No Talking

“Be quiet and come out of him!”  Jesus spoke these words in response to a demon who had just screamed out at Him in the synagogue of Capernaum (Luke 4:31-37; Mark 1:21-28).  The demon had taken as hostage the body and mind of a local man, and it had no doubt reduced his life to constant torment and misery, not to mention the anguish of the man’s family who had to witness the suffering of their loved one.  While the Gospels make frequent references to demons or unclean spirits, Luke uniquely describes this man as being possessed by “the spirit of an unclean demon.”  Luke might well have said “spirits” or “demons,” for this instance is similar to the narrative in Luke 8 regarding Legion where the nouns and pronouns toggle back and forth between the singular and the plural.

By the demon’s own confession, this minister of Satan knew full well that Jesus of Nazareth was the Holy One of God.  “The demons also believe, and shudder,” (James 2:19).  I haven’t taken the time to count them up, but I imagine that among explicit confessions of Jesus as God’s Son recorded in the Gospels, there are more made by demons than those that spring from human hearts and lips.  Demons had no need to tune in to “Who Was the Historical Jesus?” on the History Channel or A&E in order to make up their minds.  They were similarly completely convinced of Jesus’ supreme power and authority and His ability to destroy them.  Jesus did not stoop to answer the demon’s questions; He just ordered him to “shut up and get out.”  And that is precisely what happened.  The demonic voice was muted, and this tormenting, unclean spirit was cast out.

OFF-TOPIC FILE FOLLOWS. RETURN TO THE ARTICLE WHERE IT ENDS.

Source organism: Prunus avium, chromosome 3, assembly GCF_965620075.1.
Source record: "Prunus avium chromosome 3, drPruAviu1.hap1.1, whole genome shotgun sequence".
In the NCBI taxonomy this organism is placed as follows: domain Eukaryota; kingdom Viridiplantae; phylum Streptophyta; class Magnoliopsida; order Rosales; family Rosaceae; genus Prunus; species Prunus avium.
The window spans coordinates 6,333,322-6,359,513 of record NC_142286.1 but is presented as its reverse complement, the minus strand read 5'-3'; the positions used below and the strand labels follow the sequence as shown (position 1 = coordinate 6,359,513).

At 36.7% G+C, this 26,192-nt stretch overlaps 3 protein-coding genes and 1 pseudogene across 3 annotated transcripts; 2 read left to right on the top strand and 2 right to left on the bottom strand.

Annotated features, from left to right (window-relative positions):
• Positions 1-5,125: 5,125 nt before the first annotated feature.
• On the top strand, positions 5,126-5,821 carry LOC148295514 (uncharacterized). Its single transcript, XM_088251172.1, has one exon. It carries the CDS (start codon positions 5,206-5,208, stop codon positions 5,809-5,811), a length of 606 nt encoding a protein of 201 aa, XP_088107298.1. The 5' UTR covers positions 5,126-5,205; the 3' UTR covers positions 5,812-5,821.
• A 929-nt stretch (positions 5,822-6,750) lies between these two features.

Notice that there was no debate; no discussion; no consultation or negotiation; no “our people will get with Your people, and we’ll hammer this thing out!”  When Jesus spoke in command to the demons, just as when He spoke to the created order in nature, it was an irresistible word.  When the Triune God said, “Let there be light,” light had to be.  When Jesus said, “Hush, be quiet!” to the raging storm, the surface of the Lake of Gennesaret could do no other than become as smooth as glass.

So, it is clearly demonstrated that the Christ can speak in irresistable fashion, where choice and decision are removed from the equation.  And, yet, to those who are created in the image of the Divine, Jesus speaks in terms of an appeal.  “Come to Me,” “take up your cross and follow Me,” and “enter through the narrow gate” are not issued as mandates, but invitations.  He loves us enough to let us choose to be chosen; He allows us to elect to be elect. 

“Behold, I stand at the door and knock.”  No battering ram.  No picking the lock on the door of our heart.

“The Spirit and the bride say, ‘Come.’ And let the one who hears say, ‘Come.’ And let the one who is thirsty come; let the one who wishes take the water of life without cost.”  No handcuffs or chains.  No taking us kicking and screaming where we do not want to go.

He entreats us.  He draws us.  We decide.

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